President Donald Trump often refers to himself as a "counterpuncher," and it’s a quality his followers love to trumpet. He usually responds to attacks, whether real, feared, or imaginary, with tremendous aggression.
Now, The New York Times has put his reputation as a successful businessman on the ropes.
The Times’ detailed reporting reveals that Trump paid no personal federal income tax in 11 of 18 years and engaged in highly questionable practices to avoid taxation including: how he compensates his children; uses business losses to reduced his personal income tax; does business with foreign entities who need the favor of the federal government; and assesses the value of properties used as loan collateral or as charitable donations for tax write-offs.
The story describes a sly bumbler, lucky enough to make enough money off his self-promoted reputation as an entrepreneur to cover losses from his mostly unsuccessful golf resorts and hotels.
Trump immediately called the account fake news. But he has the opportunity to fight back with hard evidence. If the Times is in error, the president must prove it by releasing his returns. At the very least, Trump can simply release the bottom line of each years’ returns, the page showing what he earned, lost, and paid.
If Trump does not do that, after years of promising he would, it’s reasonable to conclude that the Times stories about his taxes are accurate.
The Times says Trump paid just $750 in personal federal income taxes for 2016, the year he was elected, and the same amount the following year. The story also asserts Trump has been able to avoid paying taxes on hundreds of millions of dollars in earnings from years of "The Apprentice" and licensing his name and image domestically and internationally by balancing those earnings against huge losses in his golf and real estate businesses. All this was done through more than 400 companies the president personally owns, known as the Trump Organization. The story describes Trump paying his daughter Ivanka "consulting fees," despite her being a company executive. That could be an illegal attempt to evade hefty gift taxes. It says a $72.9 million tax refund he received during a Great Recession bailout program which allowed him to apply losses to previous earnings has been under audit for 11 years because it appears he got some value in return — 5% of his Atlantic City casinos. If that is correct, he could owe the Treasury $100 million.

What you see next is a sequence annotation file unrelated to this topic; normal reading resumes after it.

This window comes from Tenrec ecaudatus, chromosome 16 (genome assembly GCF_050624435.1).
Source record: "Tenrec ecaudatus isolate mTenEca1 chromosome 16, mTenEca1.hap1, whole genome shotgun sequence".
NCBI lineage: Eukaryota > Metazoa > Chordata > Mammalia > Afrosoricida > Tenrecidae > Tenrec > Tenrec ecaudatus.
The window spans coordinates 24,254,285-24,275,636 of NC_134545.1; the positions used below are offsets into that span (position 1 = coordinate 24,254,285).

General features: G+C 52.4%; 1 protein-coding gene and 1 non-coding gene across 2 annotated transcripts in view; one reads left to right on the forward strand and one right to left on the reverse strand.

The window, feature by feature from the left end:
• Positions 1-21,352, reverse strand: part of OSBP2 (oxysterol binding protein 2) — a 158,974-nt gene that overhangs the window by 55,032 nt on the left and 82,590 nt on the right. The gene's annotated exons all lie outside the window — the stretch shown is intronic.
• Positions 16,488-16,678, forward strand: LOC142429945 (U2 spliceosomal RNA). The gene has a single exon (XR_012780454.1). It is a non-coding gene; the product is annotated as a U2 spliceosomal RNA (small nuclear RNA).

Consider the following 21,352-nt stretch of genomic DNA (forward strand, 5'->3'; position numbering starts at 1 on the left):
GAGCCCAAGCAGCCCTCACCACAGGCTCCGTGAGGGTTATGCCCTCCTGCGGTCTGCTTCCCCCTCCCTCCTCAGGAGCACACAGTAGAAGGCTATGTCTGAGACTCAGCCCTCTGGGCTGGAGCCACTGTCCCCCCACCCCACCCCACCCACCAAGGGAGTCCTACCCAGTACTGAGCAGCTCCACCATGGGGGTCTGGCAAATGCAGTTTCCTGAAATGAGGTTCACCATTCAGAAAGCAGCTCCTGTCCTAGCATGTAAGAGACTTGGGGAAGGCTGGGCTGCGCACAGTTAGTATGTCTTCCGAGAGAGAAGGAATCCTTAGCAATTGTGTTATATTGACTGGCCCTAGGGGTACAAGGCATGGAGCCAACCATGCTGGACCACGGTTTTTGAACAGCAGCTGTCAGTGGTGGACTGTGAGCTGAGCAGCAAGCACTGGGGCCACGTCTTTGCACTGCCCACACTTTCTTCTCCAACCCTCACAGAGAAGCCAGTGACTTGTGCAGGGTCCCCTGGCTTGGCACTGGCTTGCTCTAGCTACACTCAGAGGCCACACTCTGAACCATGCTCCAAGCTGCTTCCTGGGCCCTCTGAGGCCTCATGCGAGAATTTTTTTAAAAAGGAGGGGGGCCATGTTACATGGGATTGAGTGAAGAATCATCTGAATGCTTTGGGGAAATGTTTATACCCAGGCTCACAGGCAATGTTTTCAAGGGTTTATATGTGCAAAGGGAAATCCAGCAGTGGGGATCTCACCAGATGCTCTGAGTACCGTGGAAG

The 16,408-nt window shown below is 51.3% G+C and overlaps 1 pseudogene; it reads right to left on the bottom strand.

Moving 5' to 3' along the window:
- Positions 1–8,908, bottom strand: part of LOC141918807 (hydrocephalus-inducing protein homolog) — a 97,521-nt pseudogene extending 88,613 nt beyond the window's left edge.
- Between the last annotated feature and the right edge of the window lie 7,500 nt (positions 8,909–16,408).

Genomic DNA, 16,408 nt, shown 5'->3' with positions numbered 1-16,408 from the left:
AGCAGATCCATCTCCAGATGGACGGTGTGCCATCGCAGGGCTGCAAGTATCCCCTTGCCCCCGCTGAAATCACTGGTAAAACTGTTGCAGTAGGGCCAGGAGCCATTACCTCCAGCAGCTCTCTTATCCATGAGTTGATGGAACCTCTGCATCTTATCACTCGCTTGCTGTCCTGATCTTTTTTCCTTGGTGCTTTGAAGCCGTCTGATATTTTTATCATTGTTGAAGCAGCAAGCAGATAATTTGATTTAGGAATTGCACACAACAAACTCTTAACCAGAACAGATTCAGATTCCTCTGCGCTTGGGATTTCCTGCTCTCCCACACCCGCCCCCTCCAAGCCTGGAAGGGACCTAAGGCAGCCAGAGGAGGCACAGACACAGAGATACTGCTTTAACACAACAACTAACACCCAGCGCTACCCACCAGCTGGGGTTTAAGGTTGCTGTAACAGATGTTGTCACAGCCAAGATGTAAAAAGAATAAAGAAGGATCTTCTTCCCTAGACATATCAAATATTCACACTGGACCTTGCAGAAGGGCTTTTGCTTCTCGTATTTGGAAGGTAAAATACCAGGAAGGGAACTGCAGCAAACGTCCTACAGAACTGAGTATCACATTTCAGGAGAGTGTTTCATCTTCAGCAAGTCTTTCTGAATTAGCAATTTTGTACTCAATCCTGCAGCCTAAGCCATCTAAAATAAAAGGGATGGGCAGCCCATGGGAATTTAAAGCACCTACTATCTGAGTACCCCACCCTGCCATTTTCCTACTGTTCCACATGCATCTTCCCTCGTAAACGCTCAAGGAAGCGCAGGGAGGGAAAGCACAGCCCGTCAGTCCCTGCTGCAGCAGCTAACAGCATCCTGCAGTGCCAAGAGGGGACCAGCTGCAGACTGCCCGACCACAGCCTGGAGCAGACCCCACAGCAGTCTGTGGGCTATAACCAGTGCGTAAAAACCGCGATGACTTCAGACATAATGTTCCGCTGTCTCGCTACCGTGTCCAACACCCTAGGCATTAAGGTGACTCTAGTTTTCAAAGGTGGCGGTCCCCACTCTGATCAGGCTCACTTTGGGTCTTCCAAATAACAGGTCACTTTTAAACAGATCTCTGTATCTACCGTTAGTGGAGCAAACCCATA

And the story suggests that with crippling debt repayments coming due soon, Trump may not be wealthy at all.
Trump, for his part, tweeted that the story was done with "illegally obtained information & only bad intent," and added, "I have long said that I may release financial statements ... showing all properties, assets and debts ... it is a very IMPRESSIVE Statement."
The American people deserve to see that "impressive statement," and those tax returns, too.
— The editorial board